Had Antonio Villaraigosa been elected, all these areas of accord might have become fighting fronts. Certainly, the best that Tom Bradley and Dick Riordan got from the late John Ferraro‘s council presidency was wary indifference. Riordan fought the county and had to elect his own school board. Yes, compared to his predecessors, Mayor Jim’s got a clear track. Perhaps it‘s about time that he gave the rest of us a better idea where he’s headed.
the Big Changeover
Watching the new council members settle down to business in the resurrected old City Hall last week, I couldn‘t help but recall the words of 5th District City Councilman B.B. Brainard on the day he was sworn in.
If you can’t remember him, don‘t worry. Brainard held office back when City Hall was nearly new, when council members had two-year terms and the 5th District bordered on USC and didn’t include UCLA. When Brainard was installed in 1933, in the same old wooden horseshoe (now realigned to face the audience) at which this year‘s crop of members sit, the newcomers’ desks were piled high with lush floral tributes, ”from my friends and from those who wished me to think of them as my friends,“ Brainard noted.
Inaugural tributes are no longer that flamboyant, but those who wish to be thought of as friends -- the varied blooms of the lobbying industry -- pretty much filled the hall last week. Just as they‘d filled the stands during the inauguration: Virtually every individual who ever had his or her name placed in the official Ethics Commission house register, who ever sat in a council member’s outer office with a developer‘s check warming his or her pocket. In 1996, when it looked as though the city might be unable to finance the restoration of the building’s upper floors, a deputy manager suggested -- half seriously -- that City Hall floors six through 20 be renovated and sold as lobbyist office-condos, so that these worthies might have 24-hour access to the building that centered their careers. Instead, the feds came along with more earthquake money, and those 15 floors got fixed up without undue privatization.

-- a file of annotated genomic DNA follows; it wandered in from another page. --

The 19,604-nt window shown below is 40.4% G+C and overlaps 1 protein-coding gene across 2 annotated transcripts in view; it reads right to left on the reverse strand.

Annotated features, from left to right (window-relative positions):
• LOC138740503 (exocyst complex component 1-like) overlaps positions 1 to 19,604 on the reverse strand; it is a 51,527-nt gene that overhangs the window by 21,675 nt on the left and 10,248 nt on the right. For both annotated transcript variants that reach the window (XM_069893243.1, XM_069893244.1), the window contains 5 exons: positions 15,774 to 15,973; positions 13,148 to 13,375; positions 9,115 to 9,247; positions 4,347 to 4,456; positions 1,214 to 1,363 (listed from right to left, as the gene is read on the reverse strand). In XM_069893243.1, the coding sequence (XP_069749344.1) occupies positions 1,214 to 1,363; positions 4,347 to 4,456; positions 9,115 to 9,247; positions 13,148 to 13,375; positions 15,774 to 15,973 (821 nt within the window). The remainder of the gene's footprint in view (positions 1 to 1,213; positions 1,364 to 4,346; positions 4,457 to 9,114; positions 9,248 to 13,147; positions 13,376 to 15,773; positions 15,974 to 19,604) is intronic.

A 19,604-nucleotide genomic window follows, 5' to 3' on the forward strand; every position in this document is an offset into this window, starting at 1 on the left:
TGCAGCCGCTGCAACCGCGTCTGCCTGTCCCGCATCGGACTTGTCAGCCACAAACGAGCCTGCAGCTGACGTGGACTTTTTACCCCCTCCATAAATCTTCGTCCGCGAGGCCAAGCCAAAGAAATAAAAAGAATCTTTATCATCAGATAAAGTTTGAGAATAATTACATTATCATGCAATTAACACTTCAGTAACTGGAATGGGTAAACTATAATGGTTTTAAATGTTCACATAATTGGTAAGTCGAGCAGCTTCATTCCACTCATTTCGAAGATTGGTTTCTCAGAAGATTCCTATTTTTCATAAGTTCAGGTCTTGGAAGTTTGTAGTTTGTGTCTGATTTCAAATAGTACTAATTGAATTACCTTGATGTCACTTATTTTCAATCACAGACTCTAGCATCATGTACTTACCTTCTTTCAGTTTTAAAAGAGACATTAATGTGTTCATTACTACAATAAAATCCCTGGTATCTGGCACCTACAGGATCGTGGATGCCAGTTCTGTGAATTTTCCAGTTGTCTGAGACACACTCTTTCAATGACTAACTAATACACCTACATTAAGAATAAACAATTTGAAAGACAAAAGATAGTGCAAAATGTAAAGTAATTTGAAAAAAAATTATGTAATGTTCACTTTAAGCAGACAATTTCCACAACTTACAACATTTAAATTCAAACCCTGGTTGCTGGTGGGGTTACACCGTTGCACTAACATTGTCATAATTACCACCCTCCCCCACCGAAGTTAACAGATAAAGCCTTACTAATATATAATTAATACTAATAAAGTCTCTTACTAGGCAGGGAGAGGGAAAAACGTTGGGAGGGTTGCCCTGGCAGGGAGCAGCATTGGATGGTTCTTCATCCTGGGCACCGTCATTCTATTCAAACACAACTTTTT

Last week, however, it seemed like those lobbyists -- the term of art is ”consultants“ -- might as well be living upstairs. Looking out over the house for the Tuesday meeting that saw the first true council-presidency shootout in 20 years, the big event looked as pre-booked as the Frazier-Ali fights. But instead of mobsters and high rollers, the darkly dressed-to-the-nines, standing-room audience in the 400-capacity old room were lobbyists. And when Alex Padilla, the youngest person on the council, was declared council-president winner over Ruth Galanter -- one of the council‘s most senior, and wisest, heads -- they applauded and cheered for minutes. You could almost see a vast cartoon thought-balloon hanging over the entire crowd, exclaiming: ”At last, someone we can really work with.“
At last, indeed. The Riordan years hadn’t been the best of eras for the city lobby. Not that it had declared bankruptcy. There‘d been plenty of vastly remunerative projects whose masterminds recruited lobbyists by the busload: Playa Vista, police towing contracts, the broadband ordinances and the new police-communications network alone kept plenty of baguettes on lobbyist dinner tables during the ’90s.